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By Barry Rubin
What might well be the most significant
election in Middle East history is about to happen yet the situation and
its implications are simply not understood abroad.  On May 23-24, with a
probable run-off on Jun 16-17, the most important country in the
Arabic-speaking world is almost certainly going to choose a
revolutionary transformation that will ensure continuous earthquakes of
war, suffering, and instability for decades to come.
Of the dozen candidates only three are important and the question is which of them will end up in the run-off.
  • Muhammad Mursi, head of the Muslim Brotherhood’s Freedom and Justice Party.
  • Abdel Moneim Aboul Fatouh, a former Muslim Brotherhood leader who resigned to run for president.
  • Amr Musa, a radical nationalist who
    combines being an anti-American, anti-Israel demagogue with some real
    experience in government and some sense of realism and restraint. He has
    proclaimed the Egypt-Israel peace treaty to be dead. If you don’t have a
    peace treaty that means you are in a state of [three letter word being
    with “w” and ending with “r.”
There are also, among the more serious of
the also-rans, a leftist, an old regime supporter, three liberals, and
another Islamist.
The mainstream Western view of the election
is bizarre and very damaging. In this fantasy, Aboul Fatouh is
portrayed as the liberal candidate. If he wins, everything will be just
fine and dandy. You can go back to sleep.
What evidence is adduced for this picture?
Basically, none. The idea is that his moderation was proven because he
defied the Brotherhood to run for the office. Yet the reality is the
exact opposite. The Brotherhood refused to run a candidate at a time
when it was following a cautious strategy, wanting to show that it
wasn’t seeking total power and could co-habit—at least for five
years—with a non-Islamist president.
By declaring his candidacy, Aboul Fatouh
was in fact taking a more radical approach. Later, when the Brotherhood
felt more confident after winning almost half the parliamentary seats it
became more aggressive. 
Most important of all, Aboul Fatouh is the
candidate endorsed by Yusuf al-Qaradawi, the Qatar-based anti-American,
antisemitic hardliner. Qaradawi would never endorse anyone who was
actually “moderate” much less “liberal.”
There are three factors likely to determine the outcome of the first round:
  • What proportion of Muslim Brotherhood
    (parliamentary) voters will support Mursi?  Perhaps a quarter or more of
    the Brotherhood voters backed the group not so much because they wanted
    an Islamic state but because they thought the Brotherhood was more
    honest, would govern better, and so on. Will they stick with the
    Brotherhood for the presidency or will they go for Aboul Fatouh or even
    Musa?
  • Having no candidate of their own who will
    the Salafi support? Since their goal is to provide a more radical
    alternative to the Brotherhood, some—but not all—of the leaders will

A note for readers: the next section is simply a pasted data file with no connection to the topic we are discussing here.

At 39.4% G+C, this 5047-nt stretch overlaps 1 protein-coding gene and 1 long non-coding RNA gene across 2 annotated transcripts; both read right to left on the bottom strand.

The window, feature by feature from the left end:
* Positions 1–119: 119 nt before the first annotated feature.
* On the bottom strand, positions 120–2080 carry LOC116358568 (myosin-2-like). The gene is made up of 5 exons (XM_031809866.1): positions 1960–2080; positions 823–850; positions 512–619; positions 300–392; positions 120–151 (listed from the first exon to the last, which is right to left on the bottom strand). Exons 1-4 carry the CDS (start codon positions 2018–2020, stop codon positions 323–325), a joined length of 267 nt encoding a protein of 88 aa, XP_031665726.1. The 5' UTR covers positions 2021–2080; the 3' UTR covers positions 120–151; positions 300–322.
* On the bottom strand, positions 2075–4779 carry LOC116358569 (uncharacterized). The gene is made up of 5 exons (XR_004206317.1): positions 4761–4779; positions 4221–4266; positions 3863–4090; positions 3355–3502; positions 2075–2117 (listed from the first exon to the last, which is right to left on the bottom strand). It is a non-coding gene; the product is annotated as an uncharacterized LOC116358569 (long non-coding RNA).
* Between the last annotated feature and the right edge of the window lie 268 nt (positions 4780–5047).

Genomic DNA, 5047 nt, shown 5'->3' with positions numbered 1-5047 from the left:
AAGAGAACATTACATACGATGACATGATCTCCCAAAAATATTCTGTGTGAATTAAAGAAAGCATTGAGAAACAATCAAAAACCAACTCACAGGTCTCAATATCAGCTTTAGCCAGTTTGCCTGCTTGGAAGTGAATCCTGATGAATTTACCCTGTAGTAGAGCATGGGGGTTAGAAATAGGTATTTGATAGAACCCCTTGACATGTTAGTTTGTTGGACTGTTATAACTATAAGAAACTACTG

probably go for Aboul Fatouh. But what about their voters who have
    almost no organizational loyalty—in contrast to the Brotherhood
    voters—and will presumably support the man they see as the one with the
    most radical Islamist vision. Few of these people will back Musa.      
  • Who will support Musa? There is no
    nationalist bloc in Egypt today. Might Musa emerge as the secularist
    candidate uniting those voters (only 25 percent we should remember) who
    don’t want Islamism? No. The Christians and liberals don’t look at Musa
    as their man and will probably split their vote among three competing
    liberal candidates who don’t have a chance.
The result may well be an Islamist versus
Islamist run-off. In any event, it is likely that by the end of the year
Egypt will have an Islamist president, parliament, and Constitution.
Laws will be drastically altered, women’s rights will disappear, and
Hamas would be backed up if it attacked Israel.
Once in power, an Islamist government would
eventually appoint similar people to run the military, the religious
establishment, the schools, and the courts. Those who don’t like it will
head for the West in droves.
The alliance with America would be over,
whatever cosmetic pretense of friendship remained and despite how much
money the Obama Administration pumped in.  And the whole region will be
sent a signal that this is the era of revolutionary Islamism and jihad
at a time when America is weak or even—as many moderate Arabs
believe—siding with the Islamists.   
In the West, no one in power is prepared
for this revolution, an upheaval that will rival or exceed the 1979 one
in Iran for its impact. 
Barry
Rubin is director of the Global Research in International Affairs
(GLORIA) Center and editor of the Middle East Review of International
Affairs (MERIA) Journal. His book, Israel: An Introduction, has just been published by Yale University Press. (See Ad on the right side of this page). Other recent books include The Israel-Arab Reader (seventh edition), The Long War for Freedom: The Arab Struggle for Democracy in the Middle East (Wiley), and The Truth About Syria (Palgrave-Macmillan). The website of the GLORIA Center  and of his blog, Rubin Reports. His original articles are published at PJMedia

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